claws after road injury
  • Frayed nails (see picture)
  • Greyish smudges on the hair
  • Poor leg use or limping
  • Breathing heavily from chest trauma
  • Hiding or lethargy from pain

These three stories might help explain better how cats can get injured by cars.

Lily

Lily came to us after arriving home one evening unable to walk on her hind leg. Somehow she’d managed to get over a high fence to get home.

Like most cases, the car injury was not seen, and she didn’t seem too bad at first.

We examined her and apart from a very painful hip region she was in reasonably good shape. We placed a drip and took two full-body X-rays.

The half-serious name we give this view is a ‘Cat-o-gram’. It quickly shows in two views a survey of all the important structures likely to be damaged in road trauma. These are: spine, pelvis, hips, thigh bone (femur), lungs, abdominal wall, bladder and diaphragm (see below).

We took extra views of her hip confirming a dislocation. These can usually be easily put back in so we anaesthetised her to do just that.

However, in this case the hip just wouldn’t stay in and kept coming straight out again. She needed surgery.

The next day we operated and found the soft tissues around the hip had been so badly damaged there was no way of reconstructing the joint. The only option was what we call an “excisional arthroplasty” or “femoral head and neck excision”. We removed the top of the femur, and made an artificial soft tissue joint.

It won’t be perfect, but she’ll have normal mobility and will be pain free. Once she heals you’ll have a hard time telling she isn’t like other cats. Here she is after surgery.

Charlie

Charlie is a sadder story. He came in one morning after being missing for a while. He didn’t seem too bad but his owner thought he wasn’t himself and brought him in for a check.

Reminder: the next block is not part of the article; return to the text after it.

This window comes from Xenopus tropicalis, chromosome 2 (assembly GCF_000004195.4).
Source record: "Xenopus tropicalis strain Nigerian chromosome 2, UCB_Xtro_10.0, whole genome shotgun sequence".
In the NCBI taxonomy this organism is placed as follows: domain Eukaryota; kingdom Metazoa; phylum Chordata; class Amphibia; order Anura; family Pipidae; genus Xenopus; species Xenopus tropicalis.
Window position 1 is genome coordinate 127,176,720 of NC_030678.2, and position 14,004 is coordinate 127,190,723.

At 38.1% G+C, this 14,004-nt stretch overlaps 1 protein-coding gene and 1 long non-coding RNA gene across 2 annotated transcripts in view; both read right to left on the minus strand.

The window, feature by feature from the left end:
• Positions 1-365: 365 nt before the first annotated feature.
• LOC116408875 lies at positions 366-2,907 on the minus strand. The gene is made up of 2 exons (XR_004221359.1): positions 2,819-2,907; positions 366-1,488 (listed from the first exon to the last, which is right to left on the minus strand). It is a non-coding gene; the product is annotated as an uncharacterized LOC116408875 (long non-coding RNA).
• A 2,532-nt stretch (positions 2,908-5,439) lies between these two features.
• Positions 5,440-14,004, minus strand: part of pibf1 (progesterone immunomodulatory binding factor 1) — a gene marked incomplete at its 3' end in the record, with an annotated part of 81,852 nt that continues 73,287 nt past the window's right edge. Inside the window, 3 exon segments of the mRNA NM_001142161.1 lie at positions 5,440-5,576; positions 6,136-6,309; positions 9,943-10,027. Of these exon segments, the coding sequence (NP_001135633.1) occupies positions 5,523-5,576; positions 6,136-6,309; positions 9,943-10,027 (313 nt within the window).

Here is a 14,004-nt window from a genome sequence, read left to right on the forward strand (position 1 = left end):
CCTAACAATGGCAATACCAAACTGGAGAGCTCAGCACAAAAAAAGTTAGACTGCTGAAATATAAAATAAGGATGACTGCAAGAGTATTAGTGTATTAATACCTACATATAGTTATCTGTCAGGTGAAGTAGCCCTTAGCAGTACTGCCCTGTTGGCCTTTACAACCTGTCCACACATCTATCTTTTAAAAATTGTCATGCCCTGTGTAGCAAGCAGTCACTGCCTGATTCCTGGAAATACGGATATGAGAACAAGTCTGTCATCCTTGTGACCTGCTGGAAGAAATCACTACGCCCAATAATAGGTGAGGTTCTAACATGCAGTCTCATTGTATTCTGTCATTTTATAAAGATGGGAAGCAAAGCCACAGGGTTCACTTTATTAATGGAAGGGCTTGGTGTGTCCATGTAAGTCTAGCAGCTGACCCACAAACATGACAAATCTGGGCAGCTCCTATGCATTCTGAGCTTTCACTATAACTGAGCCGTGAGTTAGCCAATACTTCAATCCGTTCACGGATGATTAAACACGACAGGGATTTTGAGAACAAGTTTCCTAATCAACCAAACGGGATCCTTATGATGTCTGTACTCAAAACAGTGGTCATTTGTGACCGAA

cat sacral fracture

When we examined him two things struck us straight away. His tail was paralysed, he was leaking urine and his bladder was too large. Fearing the worst, we anaesthetised him to take this X-ray.

There is a fracture (arrowed) diagonally through the sacrum (the part of the spine attached to the pelvis). The amount of separation, and his symptoms told us that the spinal cord nerves had all been severed at this point.

The saddest thing was knowing that although he looked OK, and a despite paralysed tail being no big deal, he would never be able to urinate by himself again.

I’ve tried in the past to keep these cats going, but the nursing care is nearly impossible to do well. I always regretted not making the right decision early enough. I advised immediate euthanasia to spare him any further suffering, and thankfully his owner agreed.

His owner, who loves his cats, has since rescued a cat from a local shelter. I hear he’s an inside cat now.

Tux

Tux is a kitten who was found by one of our clients on a local road. We started looking after her and she seemed fine at first. She had a good appetite, put on weight and generally enjoyed her lucky break.